Archive for June, 2009

Mommy? Where do bagels come from?

Sunday, June 21st, 2009

Okay, let’s a take a break from that street photography kick for a minute, and have a look at these delicious bagels that my sister made from scratch:

Home-Made Bagels

Home-Made Bagels

Home-Made Bagels

Home-Made Bagels

Home-Made Bagels

No earthshattering photographic insights to go along with this — just the insight that these things were tasty as hell.

Also, while I don’t consider these to be unusually exquisite examples of food photography — just snapshots really — I would much rather see images like these than the aggressively styled and lit “food as product” shots that populate the vast majority of cookbooks. Food is made in a kitchen, by human hands. Not in a light tent.

And if you want to see some photographs that are unusually exquisite examples of food photography, go read this book with photographs by this guy.

The subject of street photography

Thursday, June 18th, 2009

000 MAIN

I had a minor epiphany about street photography today:

In street photography, the subject is not a person; it is a situation.

I don’t mean by this that people aren’t essential to a photograph in this genre; of course they are. But such a photograph does not become a portrait, not even an environmental portrait which works by placing the subject in a context which allows us to refine our understanding of the subject. There is an essential difference, which becomes apparent in how such are composed, what sort of moment is captured, and — perhaps essentially — the way the photographer’s gaze functions and appears.

Street photography is in this respect more like landscape photography than like portraiture. In landscape photography, every element of the composition can, potentially, have equal weight, and the subject of the landscape photograph is the sum of the parts, or the synthesis of them.

I think that effect is very much at work in Cartier-Bresson. Bresson’s photographs often display a surprising lack of interest in the particulars of the people who populate his images. Often the person appears at a great distance, or as a blur, or with their features obscured or out of focus. But Bresson has captured the shape or the motion of the person at a particular point in space or time which fits with the city or countryside around them in a why that is sublime — in much the same way as a windblown tree or a stray cloud may unite and transform a landscape.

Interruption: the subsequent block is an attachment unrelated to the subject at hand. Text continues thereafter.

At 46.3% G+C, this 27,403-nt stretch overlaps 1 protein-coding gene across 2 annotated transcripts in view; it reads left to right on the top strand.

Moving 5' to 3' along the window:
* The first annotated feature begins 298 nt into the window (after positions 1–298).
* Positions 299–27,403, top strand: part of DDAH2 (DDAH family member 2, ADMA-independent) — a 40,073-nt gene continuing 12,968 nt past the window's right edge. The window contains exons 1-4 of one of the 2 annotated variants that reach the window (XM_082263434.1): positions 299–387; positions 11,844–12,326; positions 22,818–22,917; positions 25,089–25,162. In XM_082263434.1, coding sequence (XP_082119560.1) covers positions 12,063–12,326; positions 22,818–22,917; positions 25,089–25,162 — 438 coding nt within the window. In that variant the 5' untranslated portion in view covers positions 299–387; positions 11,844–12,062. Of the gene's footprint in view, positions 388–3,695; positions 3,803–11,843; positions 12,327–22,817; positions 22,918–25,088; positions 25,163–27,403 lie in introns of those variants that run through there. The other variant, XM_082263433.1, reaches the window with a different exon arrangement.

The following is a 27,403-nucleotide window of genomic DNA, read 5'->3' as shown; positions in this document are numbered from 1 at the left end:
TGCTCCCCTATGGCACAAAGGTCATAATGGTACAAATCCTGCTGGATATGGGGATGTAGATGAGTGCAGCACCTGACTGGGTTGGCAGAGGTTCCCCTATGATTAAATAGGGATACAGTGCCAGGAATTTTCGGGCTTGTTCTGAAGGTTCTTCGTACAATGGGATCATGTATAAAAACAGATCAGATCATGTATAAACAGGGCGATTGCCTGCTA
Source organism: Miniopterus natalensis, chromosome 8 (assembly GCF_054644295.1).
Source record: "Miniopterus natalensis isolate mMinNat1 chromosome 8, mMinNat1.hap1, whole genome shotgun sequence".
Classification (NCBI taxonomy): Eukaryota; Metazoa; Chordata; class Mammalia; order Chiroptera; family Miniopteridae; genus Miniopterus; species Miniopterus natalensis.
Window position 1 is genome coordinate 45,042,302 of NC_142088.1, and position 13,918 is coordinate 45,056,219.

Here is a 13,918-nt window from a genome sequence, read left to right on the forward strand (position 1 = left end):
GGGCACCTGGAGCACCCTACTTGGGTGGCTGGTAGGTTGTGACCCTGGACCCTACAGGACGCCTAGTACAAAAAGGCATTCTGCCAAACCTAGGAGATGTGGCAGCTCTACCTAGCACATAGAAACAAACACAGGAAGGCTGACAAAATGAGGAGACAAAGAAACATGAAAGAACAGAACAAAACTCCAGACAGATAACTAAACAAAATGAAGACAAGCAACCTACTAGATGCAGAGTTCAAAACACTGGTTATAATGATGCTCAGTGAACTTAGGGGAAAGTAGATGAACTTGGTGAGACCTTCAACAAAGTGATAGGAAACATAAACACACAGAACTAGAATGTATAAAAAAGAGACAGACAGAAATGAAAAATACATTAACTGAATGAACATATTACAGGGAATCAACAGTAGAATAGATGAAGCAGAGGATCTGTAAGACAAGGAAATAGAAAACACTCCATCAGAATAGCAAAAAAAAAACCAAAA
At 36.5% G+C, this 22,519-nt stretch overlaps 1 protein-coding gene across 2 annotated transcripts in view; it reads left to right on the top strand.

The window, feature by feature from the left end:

Telegraph Avenue

This notion has been very helpful for me in understanding the task of composition in street photography. Composition is critical, and it takes place in four dimensions. Each conjunction of human and inhuman elements in space and time is unique and cannot be recovered after it is lost; thus, the “decisive moment” really is.

Ferry Building Farmer's Market

Of course, I don’t intend to present these comments as the sage remarks of a street photography wizard. (Especially not given some of the harsher things I had to say about Frank’s The Americans recently.

Hell, I’m not even past the struggle with my social reticence and ethical qualms about whipping out my camera and photographing people in their sight. I’m just thinking things out in this context because trying to explain things to someone other than oneself is often the best way to actually start getting a grip on them…

Telegraph Avenue

SFMOMA, Take 2

Monday, June 15th, 2009

So, I went back to see the Frank and Adams-O’keefe exhibitions again. By which I mean, I went back to see Pepper No. 30 again. (I took my sister, and we also went to the farmer’s market and were otherwise productive.) Obviously these were the same exhibitions, so I don’t have any fundamentally new material…although I’m feeling more definite about my sense that there’s something off about Frank’s photographs of black people.

For example, compare the photographs he made of a Spanish funeral to those he made of a black funeral in the American south, and think about his position in those situations. In the Spanish photographs, he’s at a distance that seems appropriate; at the black funeral, he appears to have no qualms about invading personal space, as my sister put it. Which says a lot about how he felt about those people. Reminds me somewhat of a recent thread on flickr which touched on how a lot of photographers seem to have no problem photographing homeless people when they would think twice about photographing others. It seems to have something to do with different perceptions of people’s reality as human beings.